The symptoms of diabetes have been well-publicised for a long time, but researchers have discovered a new factor that can play a role in raising the risk of developing the illness.

 

According to a study, published this week in the health journal Diabetologia, traumatic life events can have a major impact regarding the risks of developing type 1 diabetes.

 

While type 1 diabetes has always been considered a genetic disease, triggered by DNA configuration, Dr Johnny Ludvigsson has found that such experiences as a death in the family or a tragic accident have a significant link to the condition developing in young children.

 

Researchers examined over 10,000 families with children born between 1997 and 1999, and asked them to participate in at least one of four sessions when the children were between the ages of two and 14 years old.

 

Members of the family had to fill out questionnaires relaying information about traumatic incidents and family events, as well as stress levels and social support.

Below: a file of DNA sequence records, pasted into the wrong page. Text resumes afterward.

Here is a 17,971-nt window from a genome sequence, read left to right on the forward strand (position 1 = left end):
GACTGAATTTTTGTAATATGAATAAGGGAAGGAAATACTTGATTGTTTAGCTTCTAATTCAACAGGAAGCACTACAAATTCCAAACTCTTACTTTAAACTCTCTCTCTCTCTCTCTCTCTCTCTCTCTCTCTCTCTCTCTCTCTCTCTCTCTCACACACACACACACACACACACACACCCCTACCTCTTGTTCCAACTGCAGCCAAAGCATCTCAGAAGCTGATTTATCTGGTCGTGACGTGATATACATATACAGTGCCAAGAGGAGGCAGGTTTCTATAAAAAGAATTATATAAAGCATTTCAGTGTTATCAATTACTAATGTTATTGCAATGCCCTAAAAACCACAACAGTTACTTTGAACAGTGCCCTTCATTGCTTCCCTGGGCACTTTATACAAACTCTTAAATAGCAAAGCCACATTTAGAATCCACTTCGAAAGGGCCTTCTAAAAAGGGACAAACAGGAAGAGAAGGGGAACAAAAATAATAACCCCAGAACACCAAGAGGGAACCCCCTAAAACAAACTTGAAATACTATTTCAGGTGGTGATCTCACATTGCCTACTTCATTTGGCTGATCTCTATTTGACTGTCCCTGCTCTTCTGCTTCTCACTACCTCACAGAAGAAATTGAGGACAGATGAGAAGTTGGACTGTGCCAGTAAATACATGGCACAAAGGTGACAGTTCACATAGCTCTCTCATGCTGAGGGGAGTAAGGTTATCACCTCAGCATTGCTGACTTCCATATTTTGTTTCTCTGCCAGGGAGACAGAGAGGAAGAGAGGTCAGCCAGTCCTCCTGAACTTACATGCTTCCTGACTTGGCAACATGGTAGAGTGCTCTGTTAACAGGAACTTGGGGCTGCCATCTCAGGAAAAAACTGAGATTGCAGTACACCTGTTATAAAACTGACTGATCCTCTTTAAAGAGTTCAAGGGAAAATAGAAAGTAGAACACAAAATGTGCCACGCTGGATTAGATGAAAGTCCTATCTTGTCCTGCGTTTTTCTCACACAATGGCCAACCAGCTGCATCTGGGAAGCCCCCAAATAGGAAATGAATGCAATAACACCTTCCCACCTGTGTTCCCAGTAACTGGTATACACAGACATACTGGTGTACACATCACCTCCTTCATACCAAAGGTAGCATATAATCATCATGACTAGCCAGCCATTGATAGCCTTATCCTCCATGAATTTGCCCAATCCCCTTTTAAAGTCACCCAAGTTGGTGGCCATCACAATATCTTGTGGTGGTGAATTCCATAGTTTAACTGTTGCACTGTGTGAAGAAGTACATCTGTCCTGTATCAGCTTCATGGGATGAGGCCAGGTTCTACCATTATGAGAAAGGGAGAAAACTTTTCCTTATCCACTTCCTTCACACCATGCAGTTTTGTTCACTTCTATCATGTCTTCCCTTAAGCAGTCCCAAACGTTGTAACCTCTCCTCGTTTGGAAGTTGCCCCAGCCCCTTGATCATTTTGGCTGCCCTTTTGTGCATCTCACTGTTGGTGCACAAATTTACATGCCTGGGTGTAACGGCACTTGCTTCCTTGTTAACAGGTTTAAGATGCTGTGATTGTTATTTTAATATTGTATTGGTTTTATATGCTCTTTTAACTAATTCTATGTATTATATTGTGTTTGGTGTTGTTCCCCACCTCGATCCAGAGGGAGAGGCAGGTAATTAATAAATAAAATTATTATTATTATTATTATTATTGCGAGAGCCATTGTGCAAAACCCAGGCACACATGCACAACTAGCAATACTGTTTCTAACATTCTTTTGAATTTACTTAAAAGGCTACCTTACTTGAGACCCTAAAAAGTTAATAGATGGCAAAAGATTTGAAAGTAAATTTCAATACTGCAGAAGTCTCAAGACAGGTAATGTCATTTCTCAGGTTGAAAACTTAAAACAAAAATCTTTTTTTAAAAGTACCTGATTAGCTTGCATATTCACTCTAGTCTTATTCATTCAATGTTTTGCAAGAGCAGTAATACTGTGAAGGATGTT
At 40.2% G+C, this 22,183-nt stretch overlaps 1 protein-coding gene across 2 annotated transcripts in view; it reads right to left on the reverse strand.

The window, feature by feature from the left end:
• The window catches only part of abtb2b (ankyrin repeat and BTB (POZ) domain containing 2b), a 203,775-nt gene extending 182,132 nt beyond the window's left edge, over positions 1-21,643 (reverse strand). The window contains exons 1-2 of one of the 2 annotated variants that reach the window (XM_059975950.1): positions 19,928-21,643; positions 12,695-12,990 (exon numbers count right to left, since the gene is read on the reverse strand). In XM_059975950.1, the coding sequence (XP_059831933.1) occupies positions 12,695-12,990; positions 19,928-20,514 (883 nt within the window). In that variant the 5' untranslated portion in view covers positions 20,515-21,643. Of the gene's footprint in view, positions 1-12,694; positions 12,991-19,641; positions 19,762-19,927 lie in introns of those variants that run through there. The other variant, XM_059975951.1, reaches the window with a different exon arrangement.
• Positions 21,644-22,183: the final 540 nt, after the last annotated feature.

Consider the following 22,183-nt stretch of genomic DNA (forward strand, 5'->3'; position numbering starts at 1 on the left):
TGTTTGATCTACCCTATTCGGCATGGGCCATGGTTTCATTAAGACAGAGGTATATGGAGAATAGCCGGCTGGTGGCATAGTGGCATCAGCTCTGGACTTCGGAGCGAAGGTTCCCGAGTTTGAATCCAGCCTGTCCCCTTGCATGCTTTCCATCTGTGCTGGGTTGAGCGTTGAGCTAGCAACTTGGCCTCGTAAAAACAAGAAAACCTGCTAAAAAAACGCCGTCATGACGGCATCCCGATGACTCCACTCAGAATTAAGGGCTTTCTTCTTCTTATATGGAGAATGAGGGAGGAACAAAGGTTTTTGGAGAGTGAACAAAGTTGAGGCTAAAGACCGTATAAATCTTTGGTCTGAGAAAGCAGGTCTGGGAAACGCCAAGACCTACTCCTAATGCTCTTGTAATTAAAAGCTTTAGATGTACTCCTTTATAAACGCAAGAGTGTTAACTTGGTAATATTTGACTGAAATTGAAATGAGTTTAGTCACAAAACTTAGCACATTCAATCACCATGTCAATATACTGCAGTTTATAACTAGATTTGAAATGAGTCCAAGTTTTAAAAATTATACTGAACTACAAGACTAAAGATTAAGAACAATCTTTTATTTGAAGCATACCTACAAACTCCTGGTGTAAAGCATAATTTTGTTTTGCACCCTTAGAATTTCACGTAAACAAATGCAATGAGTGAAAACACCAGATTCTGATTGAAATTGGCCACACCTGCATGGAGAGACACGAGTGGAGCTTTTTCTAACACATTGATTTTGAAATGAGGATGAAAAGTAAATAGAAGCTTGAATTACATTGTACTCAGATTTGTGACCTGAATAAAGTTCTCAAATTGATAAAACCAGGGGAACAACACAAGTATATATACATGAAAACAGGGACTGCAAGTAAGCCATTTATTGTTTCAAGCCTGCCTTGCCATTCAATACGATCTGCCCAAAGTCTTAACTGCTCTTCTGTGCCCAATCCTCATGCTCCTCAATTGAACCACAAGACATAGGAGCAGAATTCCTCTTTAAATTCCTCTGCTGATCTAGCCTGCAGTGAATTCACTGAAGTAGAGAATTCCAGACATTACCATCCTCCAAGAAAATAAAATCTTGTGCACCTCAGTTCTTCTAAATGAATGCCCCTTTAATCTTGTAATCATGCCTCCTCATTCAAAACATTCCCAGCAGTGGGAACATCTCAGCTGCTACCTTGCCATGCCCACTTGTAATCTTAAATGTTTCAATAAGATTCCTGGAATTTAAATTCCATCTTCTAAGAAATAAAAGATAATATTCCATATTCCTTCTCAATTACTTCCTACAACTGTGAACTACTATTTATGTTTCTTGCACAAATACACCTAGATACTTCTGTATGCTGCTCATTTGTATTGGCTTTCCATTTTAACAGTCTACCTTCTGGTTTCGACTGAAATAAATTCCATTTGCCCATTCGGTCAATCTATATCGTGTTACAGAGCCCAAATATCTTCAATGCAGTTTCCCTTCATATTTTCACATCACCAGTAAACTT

After adjusting the findings to take factors such as BMI, mother’s age, and history of diabetes in the family into account, scientists found that children who experienced deaths and accidents at a young age were three times more likely to develop diabetes than those who didn’t live through such events.

 

Explaining the science behind the study findings, Dr Ludvigsson said that some children may already have the genetic predisposition to develop type 1 diabetes, but these may need a trigger – such as a stressful or traumatic experience – to activate them.

 

“This study does not say that you should never divorce, but stress from life events can be one factor that influences the immune balance, just like many other factors do, like sleep, physical activity and so on,” he said.

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